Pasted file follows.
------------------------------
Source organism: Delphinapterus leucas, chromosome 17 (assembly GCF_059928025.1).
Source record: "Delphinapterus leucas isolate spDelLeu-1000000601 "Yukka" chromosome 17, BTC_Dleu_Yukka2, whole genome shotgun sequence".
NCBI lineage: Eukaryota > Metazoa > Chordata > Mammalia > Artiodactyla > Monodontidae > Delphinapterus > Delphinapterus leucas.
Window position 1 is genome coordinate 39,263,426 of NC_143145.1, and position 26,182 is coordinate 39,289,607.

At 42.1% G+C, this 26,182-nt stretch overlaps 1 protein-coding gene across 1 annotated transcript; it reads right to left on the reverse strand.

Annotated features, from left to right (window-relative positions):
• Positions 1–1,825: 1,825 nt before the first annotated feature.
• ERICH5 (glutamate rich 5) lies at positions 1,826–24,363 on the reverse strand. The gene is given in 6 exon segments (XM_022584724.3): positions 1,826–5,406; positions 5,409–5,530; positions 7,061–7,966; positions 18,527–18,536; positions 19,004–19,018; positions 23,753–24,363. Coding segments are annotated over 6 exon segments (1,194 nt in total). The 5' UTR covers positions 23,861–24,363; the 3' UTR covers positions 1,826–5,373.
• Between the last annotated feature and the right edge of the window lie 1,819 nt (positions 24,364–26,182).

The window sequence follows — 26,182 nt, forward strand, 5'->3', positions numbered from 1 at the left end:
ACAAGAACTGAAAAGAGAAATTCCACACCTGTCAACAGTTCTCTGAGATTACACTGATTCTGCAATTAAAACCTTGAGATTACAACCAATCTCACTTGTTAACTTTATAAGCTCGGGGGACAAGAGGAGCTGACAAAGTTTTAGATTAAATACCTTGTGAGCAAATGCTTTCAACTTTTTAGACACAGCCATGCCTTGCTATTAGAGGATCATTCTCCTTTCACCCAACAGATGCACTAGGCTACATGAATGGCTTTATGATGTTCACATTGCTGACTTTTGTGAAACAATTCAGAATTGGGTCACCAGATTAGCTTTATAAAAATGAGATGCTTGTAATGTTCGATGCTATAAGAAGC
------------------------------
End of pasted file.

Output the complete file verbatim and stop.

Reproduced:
Source organism: Delphinapterus leucas, chromosome 17 (assembly GCF_059928025.1).
Source record: "Delphinapterus leucas isolate spDelLeu-1000000601 "Yukka" chromosome 17, BTC_Dleu_Yukka2, whole genome shotgun sequence".
NCBI lineage: Eukaryota > Metazoa > Chordata > Mammalia > Artiodactyla > Monodontidae > Delphinapterus > Delphinapterus leucas.
Window position 1 is genome coordinate 39,263,426 of NC_143145.1, and position 26,182 is coordinate 39,289,607.

At 42.1% G+C, this 26,182-nt stretch overlaps 1 protein-coding gene across 1 annotated transcript; it reads right to left on the reverse strand.

Annotated features, from left to right (window-relative positions):
• Positions 1–1,825: 1,825 nt before the first annotated feature.
• ERICH5 (glutamate rich 5) lies at positions 1,826–24,363 on the reverse strand. The gene is given in 6 exon segments (XM_022584724.3): positions 1,826–5,406; positions 5,409–5,530; positions 7,061–7,966; positions 18,527–18,536; positions 19,004–19,018; positions 23,753–24,363. Coding segments are annotated over 6 exon segments (1,194 nt in total). The 5' UTR covers positions 23,861–24,363; the 3' UTR covers positions 1,826–5,373.
• Between the last annotated feature and the right edge of the window lie 1,819 nt (positions 24,364–26,182).

The window sequence follows — 26,182 nt, forward strand, 5'->3', positions numbered from 1 at the left end:
ACAAGAACTGAAAAGAGAAATTCCACACCTGTCAACAGTTCTCTGAGATTACACTGATTCTGCAATTAAAACCTTGAGATTACAACCAATCTCACTTGTTAACTTTATAAGCTCGGGGGACAAGAGGAGCTGACAAAGTTTTAGATTAAATACCTTGTGAGCAAATGCTTTCAACTTTTTAGACACAGCCATGCCTTGCTATTAGAGGATCATTCTCCTTTCACCCAACAGATGCACTAGGCTACATGAATGGCTTTATGATGTTCACATTGCTGACTTTTGTGAAACAATTCAGAATTGGGTCACCAGATTAGCTTTATAAAAATGAGATGCTTGTAATGTTCGATGCTATAAGAAGC